A Prospect of the Sea: And Other Stories and Prose Writings

By Dylan Thomas; Daniel Jones | Go to book overview

How to be a Poet

An Editor, in a moment of over-confidence, has invited me to talk about this subject.

Imagine all other subjects he might have suggested: The Development of the Seduction Scene in Watts-Dunton; Charles Morgan, my favourite character in fiction; Mr T. S. Eliot and the Dollar Crisis; The Influence of Laurel and Hardy and Laurel on Hardy. As Fowler, of English Usage puts it: 'What words could not one use were those subjects but to be dealt with and referred to.' But, like a contrary cobbler, I must stick to my first.

Let me, at once, make it clear that I am not considering, in the supposedly informative jottings, Poetry as an Art or Craft, as the rhythmic verbal expression of a spiritual necessity or urge, but solely as the means to a social end; that end being the achievement of a status in society solid enough to warrant the poet discarding and expunging those affectations, so essential in the early stages, of speech, dress, and behaviour; an income large enough to satisfy his physical demands, unless he has already fallen victim to the Poet's Evil, or Great Wen; and a permanent security from the fear of having to write any more. I do not intend to ask, let alone to answer, the question: 'Is Poetry a Good Thing?' but only: 'Can Poetry be made Good Business?'

I shall, to begin with, introduce to you, with such comments as may or may not be necessary, a few of the main types of poets who have made the social and financial grade.

First, though not in order of importance, is the poet who has emerged docketed 'lyrical,' from the Civil Service.

-104-

Notes for this page

Add a new note
If you are trying to select text to create highlights or citations, remember that you must now click or tap on the first word, and then click or tap on the last word.
One moment ...
Default project is now your active project.
Project items

Items saved from this book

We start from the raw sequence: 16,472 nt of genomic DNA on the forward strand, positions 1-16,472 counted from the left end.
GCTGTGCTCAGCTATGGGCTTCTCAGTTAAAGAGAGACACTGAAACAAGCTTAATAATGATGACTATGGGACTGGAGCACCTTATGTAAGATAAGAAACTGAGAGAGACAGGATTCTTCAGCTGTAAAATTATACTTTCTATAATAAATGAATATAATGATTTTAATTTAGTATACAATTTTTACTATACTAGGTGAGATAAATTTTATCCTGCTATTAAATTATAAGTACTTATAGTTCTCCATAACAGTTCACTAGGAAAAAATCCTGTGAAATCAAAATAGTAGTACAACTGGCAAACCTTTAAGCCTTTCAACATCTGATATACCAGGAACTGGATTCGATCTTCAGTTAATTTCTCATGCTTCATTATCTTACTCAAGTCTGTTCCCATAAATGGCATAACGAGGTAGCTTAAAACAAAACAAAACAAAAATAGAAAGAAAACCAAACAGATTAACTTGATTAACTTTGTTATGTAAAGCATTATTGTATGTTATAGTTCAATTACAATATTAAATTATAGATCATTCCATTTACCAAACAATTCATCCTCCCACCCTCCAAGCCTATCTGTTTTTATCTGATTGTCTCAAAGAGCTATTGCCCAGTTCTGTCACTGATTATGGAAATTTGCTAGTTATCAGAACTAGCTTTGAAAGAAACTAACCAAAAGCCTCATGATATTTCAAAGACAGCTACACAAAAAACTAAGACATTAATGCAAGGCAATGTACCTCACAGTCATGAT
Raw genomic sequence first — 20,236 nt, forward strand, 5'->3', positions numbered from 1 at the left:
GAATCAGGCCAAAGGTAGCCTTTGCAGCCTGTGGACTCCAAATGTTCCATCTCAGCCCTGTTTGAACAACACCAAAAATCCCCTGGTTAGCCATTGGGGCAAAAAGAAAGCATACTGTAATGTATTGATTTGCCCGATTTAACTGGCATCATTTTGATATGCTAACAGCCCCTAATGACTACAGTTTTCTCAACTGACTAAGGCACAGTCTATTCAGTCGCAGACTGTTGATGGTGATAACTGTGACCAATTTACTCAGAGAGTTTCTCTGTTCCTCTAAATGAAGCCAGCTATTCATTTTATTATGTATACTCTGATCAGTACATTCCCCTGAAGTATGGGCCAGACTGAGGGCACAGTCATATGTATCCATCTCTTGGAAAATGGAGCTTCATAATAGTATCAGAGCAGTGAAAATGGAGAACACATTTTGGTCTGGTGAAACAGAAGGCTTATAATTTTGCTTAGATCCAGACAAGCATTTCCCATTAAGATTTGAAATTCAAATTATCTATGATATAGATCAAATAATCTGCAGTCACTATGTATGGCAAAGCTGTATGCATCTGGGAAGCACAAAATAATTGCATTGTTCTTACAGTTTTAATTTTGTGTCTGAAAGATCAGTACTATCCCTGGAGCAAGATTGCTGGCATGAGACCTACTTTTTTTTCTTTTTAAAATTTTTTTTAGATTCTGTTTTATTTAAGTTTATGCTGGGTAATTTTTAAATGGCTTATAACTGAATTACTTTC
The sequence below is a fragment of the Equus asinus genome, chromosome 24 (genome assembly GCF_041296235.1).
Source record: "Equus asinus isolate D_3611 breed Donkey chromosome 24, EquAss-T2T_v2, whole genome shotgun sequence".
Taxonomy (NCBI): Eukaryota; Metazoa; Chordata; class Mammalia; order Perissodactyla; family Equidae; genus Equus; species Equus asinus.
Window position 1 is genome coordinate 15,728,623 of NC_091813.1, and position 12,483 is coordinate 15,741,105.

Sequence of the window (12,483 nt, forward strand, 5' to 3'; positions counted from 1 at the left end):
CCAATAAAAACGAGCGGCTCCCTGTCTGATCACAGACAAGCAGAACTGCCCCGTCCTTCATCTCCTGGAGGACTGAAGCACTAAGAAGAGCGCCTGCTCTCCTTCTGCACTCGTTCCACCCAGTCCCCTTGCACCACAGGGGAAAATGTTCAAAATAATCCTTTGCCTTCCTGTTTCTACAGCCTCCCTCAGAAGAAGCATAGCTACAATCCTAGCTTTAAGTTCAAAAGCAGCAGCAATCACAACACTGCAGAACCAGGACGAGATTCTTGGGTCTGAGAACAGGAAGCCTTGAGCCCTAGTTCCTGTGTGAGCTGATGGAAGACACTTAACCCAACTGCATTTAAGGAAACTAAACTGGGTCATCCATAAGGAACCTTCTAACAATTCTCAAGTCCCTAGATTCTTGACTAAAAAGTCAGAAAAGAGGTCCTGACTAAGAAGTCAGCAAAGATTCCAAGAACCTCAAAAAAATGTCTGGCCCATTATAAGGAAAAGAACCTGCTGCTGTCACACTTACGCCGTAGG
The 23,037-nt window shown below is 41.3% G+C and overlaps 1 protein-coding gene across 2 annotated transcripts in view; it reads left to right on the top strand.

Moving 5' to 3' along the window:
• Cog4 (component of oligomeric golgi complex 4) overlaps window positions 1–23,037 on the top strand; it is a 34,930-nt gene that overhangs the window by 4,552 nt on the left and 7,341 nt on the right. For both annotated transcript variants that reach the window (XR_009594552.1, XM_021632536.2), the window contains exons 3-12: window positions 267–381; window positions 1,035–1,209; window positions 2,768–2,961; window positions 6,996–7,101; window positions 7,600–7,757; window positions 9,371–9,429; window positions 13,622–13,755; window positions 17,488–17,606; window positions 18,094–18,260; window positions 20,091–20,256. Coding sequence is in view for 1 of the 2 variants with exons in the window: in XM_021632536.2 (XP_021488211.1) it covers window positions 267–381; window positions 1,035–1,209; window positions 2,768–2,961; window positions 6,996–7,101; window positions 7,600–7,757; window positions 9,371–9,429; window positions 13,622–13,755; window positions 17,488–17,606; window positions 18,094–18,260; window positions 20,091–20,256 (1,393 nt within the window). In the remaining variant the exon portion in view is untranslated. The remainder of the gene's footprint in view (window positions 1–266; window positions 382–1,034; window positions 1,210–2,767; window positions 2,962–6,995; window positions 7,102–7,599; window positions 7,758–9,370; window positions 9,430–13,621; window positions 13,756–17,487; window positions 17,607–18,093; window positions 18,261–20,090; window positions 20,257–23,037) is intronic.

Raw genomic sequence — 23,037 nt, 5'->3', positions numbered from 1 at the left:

This book has been saved
Highlights (0)
Some of your highlights are legacy items.

Highlights saved before July 30, 2012 will not be displayed on their respective source pages.

You can easily re-create the highlights by opening the book page or article, selecting the text, and clicking “Highlight.”

Citations (0)
Some of your citations are legacy items.

Any citation created before July 30, 2012 will labeled as a “Cited page.” New citations will be saved as cited passages, pages or articles.

We also added the ability to view new citations from your projects or the book or article where you created them.

Notes (0)
Bookmarks (0)

You have no saved items from this book

Project items include:
  • Saved book/article
  • Highlights
  • Quotes/citations
  • Notes
  • Bookmarks
Notes
Cite this page

Cited page

Style
Citations are available only to our active members.
Sign up now to cite pages or passages in MLA, APA and Chicago citation styles.

(Einhorn, 1992, p. 25)

(Einhorn 25)

1

1. Lois J. Einhorn, Abraham Lincoln, the Orator: Penetrating the Lincoln Legend (Westport, CT: Greenwood Press, 1992), 25, http://www.questia.com/read/27419298.

Cited page

Bookmark this page
A Prospect of the Sea: And Other Stories and Prose Writings
Table of contents

Table of contents

  • Title Page iii
  • Publisher's Note v
  • Contents vii
  • Part I 1
  • A Prospect of the Sea 3
  • The Lemon 13
  • After the Fair 20
  • The Visitor 25
  • The Enemies 35
  • The Tree 42
  • The Map of Love 51
  • The Mouse and the Woman 58
  • The Dress 78
  • The Orchards 82
  • In the Direction of the Beginning 92
  • Part II 95
  • Conversation About Christmas 97
  • How to Be a Poet 104
  • The Followers 116
  • A Story 127
Settings

Settings

Typeface
Text size Smaller Larger Reset View mode
Search within

Search within this book

Look up

Look up a word

  • Dictionary
  • Thesaurus
Please submit a word or phrase above.
Print this page

Print this page

Why can't I print more than one page at a time?

Full screen
/ 138

matching results for page

Cited passage

Style
Citations are available only to our active members.
Sign up now to cite pages or passages in MLA, APA and Chicago citation styles.

"Portraying himself as an honest, ordinary person helped Lincoln identify with his audiences." (Einhorn, 1992, p. 25).

"Portraying himself as an honest, ordinary person helped Lincoln identify with his audiences." (Einhorn 25)

"Portraying himself as an honest, ordinary person helped Lincoln identify with his audiences."1

1. Lois J. Einhorn, Abraham Lincoln, the Orator: Penetrating the Lincoln Legend (Westport, CT: Greenwood Press, 1992), 25, http://www.questia.com/read/27419298.

Cited passage

Welcome to the new Questia Reader

The Questia Reader has been updated to provide you with an even better online reading experience.  It is now 100% Responsive, which means you can read our books and articles on any sized device you wish.  All of your favorite tools like notes, highlights, and citations are still here, but the way you select text has been updated to be easier to use, especially on touchscreen devices.  Here's how:

1. Click or tap the first word you want to select.
2. Click or tap the last word you want to select.

OK, got it!

Thanks for trying Questia!

Please continue trying out our research tools, but please note, full functionality is available only to our active members.

Your work will be lost once you leave this Web page.

For full access in an ad-free environment, sign up now for a FREE, 1-day trial.

Already a member? Log in now.